African aviation looks for its wings (The Southern Times)
The economic effects of closing borders and banning travel to curb the spread of COVID-19 threw commercial African aviation into uncertainty as the vast majority of the continent shut down operations for several months, according to the International Road Federatio. In a continent where most airlines are state-owned, there have been mixed responses by airlines to the market changes that COVID-19 brought. African airlines could lose US$6-8 billion in passenger revenue compared to 2019. The usual contribution to African GDP of US$56 billion per annum is expected to drop by US$35 billion, according to the International Air Transport Association.
Import substitution makes a comeback in Africa (African Business Magazine)
As African industrialisation progresses and Covid-19 impacts on long supply chains, the notion that African economies should produce more locally is gaining traction. The Covid-19 pandemic has reinforced the notion that African countries should produce locally, rather than importing from abroad. Announcing a lockdown in March, Uganda’s President Yoweri Museveni expressed his hope that the crisis would help to build manufacturing capacity, rather than “turning our market into a dumping point for foreign goods”.
A Stalled Conflict in Sahara Risks Reigniting as Trade Blocked (BloombergQuint)
Protesters in the disputed region of Western Sahara blocked Morocco’s main trade route to West Africa, prompting a warning that a conflict suspended for three decades could reignite. Halting what was an average of 150 trucks crossing per day, they’re seeking leverage by impeding Morocco’s burgeoning trade with sub-Saharan Africa. Protesters have also approached Moroccan military outposts. Escalation in the already tense situation threatens to revive fighting in Western Sahara frozen since 1991.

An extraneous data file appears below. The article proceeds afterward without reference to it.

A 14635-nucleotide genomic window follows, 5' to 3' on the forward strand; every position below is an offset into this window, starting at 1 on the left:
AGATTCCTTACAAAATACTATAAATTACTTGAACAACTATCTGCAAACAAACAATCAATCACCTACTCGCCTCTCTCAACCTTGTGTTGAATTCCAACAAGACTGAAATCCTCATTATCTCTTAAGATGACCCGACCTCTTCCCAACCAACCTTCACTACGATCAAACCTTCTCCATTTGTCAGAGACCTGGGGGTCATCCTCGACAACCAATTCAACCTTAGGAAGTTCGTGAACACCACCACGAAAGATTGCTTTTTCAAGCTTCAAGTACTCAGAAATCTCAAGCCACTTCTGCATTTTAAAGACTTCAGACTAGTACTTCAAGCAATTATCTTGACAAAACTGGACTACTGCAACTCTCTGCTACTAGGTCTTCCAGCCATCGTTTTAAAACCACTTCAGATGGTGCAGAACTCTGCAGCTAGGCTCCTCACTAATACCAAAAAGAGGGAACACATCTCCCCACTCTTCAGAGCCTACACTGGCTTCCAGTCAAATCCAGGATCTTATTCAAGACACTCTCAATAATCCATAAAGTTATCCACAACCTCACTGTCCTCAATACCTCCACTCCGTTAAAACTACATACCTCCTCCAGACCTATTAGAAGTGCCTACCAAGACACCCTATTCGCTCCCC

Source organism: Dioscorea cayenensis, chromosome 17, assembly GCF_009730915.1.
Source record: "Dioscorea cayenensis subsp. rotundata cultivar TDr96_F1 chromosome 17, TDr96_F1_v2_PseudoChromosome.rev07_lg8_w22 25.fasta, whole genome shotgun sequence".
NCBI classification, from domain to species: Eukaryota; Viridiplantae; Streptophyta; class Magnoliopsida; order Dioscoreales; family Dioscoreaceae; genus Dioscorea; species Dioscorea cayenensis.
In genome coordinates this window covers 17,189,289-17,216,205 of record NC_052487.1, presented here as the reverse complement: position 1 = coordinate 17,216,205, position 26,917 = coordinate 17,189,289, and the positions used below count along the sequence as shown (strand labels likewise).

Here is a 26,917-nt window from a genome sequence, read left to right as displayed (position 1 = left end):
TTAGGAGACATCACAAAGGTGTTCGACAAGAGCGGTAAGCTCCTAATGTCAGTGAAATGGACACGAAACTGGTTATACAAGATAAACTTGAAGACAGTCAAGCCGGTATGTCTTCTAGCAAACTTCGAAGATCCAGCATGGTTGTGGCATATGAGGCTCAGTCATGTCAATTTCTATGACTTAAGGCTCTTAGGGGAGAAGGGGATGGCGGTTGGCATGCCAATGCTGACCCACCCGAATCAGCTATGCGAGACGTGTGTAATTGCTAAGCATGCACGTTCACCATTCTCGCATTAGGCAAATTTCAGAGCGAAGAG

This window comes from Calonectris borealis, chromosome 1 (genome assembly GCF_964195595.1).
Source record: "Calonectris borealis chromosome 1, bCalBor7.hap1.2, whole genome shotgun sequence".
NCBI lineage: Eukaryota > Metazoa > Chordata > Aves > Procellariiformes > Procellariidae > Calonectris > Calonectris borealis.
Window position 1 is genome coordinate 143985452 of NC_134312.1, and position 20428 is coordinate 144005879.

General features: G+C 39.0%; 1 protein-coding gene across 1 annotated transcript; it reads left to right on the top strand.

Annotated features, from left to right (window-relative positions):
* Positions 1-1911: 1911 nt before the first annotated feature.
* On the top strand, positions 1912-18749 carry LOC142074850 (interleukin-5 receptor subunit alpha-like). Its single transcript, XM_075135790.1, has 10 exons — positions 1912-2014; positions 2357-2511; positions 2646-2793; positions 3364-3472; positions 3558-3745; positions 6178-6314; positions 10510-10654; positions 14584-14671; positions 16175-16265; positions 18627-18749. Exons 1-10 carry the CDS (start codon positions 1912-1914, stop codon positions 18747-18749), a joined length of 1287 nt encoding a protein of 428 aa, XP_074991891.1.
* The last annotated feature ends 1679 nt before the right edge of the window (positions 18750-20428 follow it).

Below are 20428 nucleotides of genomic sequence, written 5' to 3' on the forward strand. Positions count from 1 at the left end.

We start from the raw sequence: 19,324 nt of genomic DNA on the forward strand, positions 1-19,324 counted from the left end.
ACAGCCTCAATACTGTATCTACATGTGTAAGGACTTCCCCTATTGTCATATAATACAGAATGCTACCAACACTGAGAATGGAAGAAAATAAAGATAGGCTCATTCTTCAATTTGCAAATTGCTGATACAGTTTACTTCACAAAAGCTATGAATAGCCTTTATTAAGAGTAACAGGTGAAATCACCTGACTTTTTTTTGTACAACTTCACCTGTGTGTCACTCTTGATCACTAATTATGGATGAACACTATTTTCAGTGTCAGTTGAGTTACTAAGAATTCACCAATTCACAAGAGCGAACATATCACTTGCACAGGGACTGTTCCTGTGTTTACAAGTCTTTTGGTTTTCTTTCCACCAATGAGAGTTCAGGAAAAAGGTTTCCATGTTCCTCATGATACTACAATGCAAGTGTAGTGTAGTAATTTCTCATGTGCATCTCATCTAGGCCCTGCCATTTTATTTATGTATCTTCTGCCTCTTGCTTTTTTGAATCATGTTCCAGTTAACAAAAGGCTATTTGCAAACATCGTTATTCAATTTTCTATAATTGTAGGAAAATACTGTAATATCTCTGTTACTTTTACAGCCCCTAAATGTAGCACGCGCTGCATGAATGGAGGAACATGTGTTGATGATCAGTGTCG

Concerns Over Debt Sustainability Rise in Sub-Saharan Africa Amid Covid-19 (Global Trade Magazine)
The extent and duration of the economic impact of the global pandemic remain uncertain, but post-Covid-19, governments in SSA are prepared to step up their efforts to make countries more resilient in the face of external shocks. Opportunities exist on the other side of 2020 in the form of renewable energy in solar and wind. Another opportunity for SSA lies in manufacturing, which is still low across SSA exempting Ethiopia and South Africa. The implementation of the African Continental Free Trade Area, introduced in early 2020, will provide significant opportunities for manufacturing companies across the region.